The California Constitution was amended 72 years ago to include a racist clause requiring local governments to obtain community consent before building, purchasing or financing low-income housing. The provision continues to have an impact on the market today.
According to the East Bay Times, California’s real estate industry was previously successful in stoking racial anxieties about public housing and neighborhood integration, which led to the passage of Article 34 in 1950. It was adopted soon after the federal Housing Act of 1949, which outlawed racial segregation in public housing and alarmed many white communities.
“There was a time, and it still exists today because of (this provision), where it was OK to just blatantly say we don’t want Black people in our neighborhoods — and that’s the legacy of Article 34,” said Oakland City Council member Carroll Fife, who has introduced a local affordable housing measure on which residents will soon vote.
Berkeley and South San Francisco voters will also be asked to approve affordable housing measures. If adopted, the three initiatives would pave the way for local governments and private developers that receive public funds to create thousands of units of new affordable and low-income housing, which is the norm for such construction, the East Bay Times reported.
State Sen. Scott Wiener, a Democrat from San Francisco, is also an affordable housing advocate and has co-sponsored a bill to abolish Article 34. A statewide initiative urging voters to repeal the “completely racist provision,” which was overwhelmingly adopted by lawmakers in August, will appear on the 2024 ballot.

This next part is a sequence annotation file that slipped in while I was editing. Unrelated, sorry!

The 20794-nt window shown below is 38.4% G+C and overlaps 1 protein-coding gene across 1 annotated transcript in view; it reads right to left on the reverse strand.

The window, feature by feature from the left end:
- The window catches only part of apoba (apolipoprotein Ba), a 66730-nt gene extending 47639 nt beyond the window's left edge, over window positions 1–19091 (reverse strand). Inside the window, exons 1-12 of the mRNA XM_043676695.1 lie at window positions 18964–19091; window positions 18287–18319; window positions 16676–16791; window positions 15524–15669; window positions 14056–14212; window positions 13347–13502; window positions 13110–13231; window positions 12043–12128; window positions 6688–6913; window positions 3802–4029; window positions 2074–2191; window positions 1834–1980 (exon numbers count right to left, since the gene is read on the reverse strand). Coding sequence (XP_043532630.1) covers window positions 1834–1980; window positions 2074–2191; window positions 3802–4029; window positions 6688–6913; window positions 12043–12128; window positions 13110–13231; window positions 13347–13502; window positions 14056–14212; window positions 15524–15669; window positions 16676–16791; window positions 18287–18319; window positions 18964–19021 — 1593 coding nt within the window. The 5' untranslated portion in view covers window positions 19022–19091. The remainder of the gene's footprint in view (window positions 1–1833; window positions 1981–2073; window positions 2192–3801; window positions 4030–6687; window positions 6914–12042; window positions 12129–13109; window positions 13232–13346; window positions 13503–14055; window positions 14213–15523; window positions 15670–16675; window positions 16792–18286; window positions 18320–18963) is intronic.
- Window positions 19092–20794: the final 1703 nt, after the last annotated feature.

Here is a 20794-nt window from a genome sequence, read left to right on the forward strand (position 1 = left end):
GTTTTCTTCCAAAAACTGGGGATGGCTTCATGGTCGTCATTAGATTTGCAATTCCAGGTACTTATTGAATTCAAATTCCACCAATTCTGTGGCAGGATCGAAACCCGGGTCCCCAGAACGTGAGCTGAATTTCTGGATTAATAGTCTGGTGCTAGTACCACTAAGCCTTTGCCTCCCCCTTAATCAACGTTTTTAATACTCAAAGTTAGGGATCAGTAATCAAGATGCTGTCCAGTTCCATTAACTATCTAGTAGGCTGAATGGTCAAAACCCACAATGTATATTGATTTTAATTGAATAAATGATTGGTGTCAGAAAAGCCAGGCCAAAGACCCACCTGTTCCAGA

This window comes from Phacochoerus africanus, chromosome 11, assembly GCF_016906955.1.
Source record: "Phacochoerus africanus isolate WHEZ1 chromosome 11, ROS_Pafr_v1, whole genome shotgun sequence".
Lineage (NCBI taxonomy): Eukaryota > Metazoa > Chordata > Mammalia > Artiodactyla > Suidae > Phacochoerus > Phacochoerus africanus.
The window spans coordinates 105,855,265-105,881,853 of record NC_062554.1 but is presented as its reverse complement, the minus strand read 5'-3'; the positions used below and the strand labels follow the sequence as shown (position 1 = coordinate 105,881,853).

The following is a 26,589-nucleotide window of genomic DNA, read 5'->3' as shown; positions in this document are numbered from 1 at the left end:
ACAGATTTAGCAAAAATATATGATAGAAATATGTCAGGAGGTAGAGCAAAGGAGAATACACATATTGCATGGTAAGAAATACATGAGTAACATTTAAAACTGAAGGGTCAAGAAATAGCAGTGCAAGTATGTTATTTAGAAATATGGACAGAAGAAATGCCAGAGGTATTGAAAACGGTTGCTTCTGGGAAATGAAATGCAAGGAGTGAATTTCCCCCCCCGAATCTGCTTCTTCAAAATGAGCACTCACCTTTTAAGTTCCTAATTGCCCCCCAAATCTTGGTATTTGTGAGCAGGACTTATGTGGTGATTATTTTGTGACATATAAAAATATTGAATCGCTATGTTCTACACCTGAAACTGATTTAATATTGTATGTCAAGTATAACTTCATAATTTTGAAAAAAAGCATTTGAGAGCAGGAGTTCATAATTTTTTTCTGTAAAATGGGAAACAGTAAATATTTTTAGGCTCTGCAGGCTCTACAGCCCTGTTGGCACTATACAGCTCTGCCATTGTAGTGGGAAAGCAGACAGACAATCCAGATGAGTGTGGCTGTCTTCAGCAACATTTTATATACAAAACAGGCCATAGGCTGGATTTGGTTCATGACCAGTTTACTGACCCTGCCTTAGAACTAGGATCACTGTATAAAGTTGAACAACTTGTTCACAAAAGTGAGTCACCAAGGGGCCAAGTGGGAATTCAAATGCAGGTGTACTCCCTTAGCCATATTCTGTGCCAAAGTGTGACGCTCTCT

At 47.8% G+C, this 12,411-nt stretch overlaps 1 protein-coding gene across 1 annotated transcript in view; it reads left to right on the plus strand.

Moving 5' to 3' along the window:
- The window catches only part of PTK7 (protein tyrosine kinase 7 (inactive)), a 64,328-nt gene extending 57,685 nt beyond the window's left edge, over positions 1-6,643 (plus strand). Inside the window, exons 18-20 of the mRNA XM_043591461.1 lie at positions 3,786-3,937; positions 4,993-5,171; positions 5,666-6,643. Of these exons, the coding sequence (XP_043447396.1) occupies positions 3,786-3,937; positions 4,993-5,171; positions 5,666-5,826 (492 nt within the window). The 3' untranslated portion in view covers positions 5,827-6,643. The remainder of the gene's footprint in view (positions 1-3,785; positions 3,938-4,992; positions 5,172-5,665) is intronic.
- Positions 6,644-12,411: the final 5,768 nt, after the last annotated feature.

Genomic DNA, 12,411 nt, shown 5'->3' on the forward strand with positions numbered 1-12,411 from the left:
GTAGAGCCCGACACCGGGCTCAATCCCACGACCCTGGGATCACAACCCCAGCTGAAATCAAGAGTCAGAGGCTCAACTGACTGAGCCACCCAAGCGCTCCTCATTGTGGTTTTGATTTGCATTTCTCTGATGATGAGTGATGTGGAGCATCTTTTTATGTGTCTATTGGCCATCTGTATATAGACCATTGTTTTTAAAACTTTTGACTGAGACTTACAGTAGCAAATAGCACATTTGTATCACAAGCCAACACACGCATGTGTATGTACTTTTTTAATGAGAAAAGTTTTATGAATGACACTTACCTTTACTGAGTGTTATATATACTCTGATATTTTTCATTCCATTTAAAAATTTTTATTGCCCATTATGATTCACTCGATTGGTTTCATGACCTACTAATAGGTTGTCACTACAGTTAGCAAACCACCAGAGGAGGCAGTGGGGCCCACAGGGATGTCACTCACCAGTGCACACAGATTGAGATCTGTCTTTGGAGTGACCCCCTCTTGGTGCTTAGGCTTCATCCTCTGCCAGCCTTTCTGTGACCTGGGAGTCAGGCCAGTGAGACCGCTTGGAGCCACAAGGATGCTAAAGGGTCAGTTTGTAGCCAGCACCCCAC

“[Article 34] creates significant barriers to our ability to solve our housing crisis, because it makes it a lot harder to build publicly funded housing for low-income people,” said Wiener, the East Bay Times reported.
Despite the legislature’s support, Wiener acknowledged that it would be difficult to win over voters who, in his opinion, are typically reluctant to give up their authority to make local decisions. This seems especially true after three previous efforts to revoke or weaken Article 34 — the last attempt was in 1993 — were unsuccessful.
However, Weiner’s preliminary voter research indicates that most people support repealing Article 34 once they are informed of its discriminatory origins and detrimental effects on affordable housing.
Meanwhile, over the years cities and counties have discovered legal ways to get around Article 34, including through ballot measures such as the ones proposed in Oakland, Berkeley and South San Francisco. The primary tactic is for local governments to request the construction of a particular number of affordable housing units without having to identify the developments or their locations. Also, Article 34 does not apply to publicly supported projects if less than 49% of the units are affordable.
However, according to state officials, it can cost an additional $10,000 to $80,000 to build an affordable unit to ensure developments don’t break the rules. Occasionally, the extra expense and uncertainty play a role in projects failing to take off.
Opponents of the local measures — including citizens and taxpayers groups — claim that they will result in the misuse of public funds. The Alameda County Taxpayer Association, for instance, called the Oakland initiative an attempt “to make the voters believe that something good would actually result, rather than more waste and misuse,” according to the East Bay Times.
The California Association of Realtors is among the leading supporters of eliminating Article 34, in part to make amends for its involvement (as the California Real Estate Association) in getting the statute passed.
Sanjay Wagle, the association’s senior vice president of government affairs, said the goal is to convince voters that the clause is a remnant from California’s racist past and continues to block the development of new and affordable housing.
According to Wagle, the organization is currently considering how much money to invest in the repeal effort, and polling will determine whether it is a “$5 million campaign, ” he says, “or is this a $40 million campaign?”
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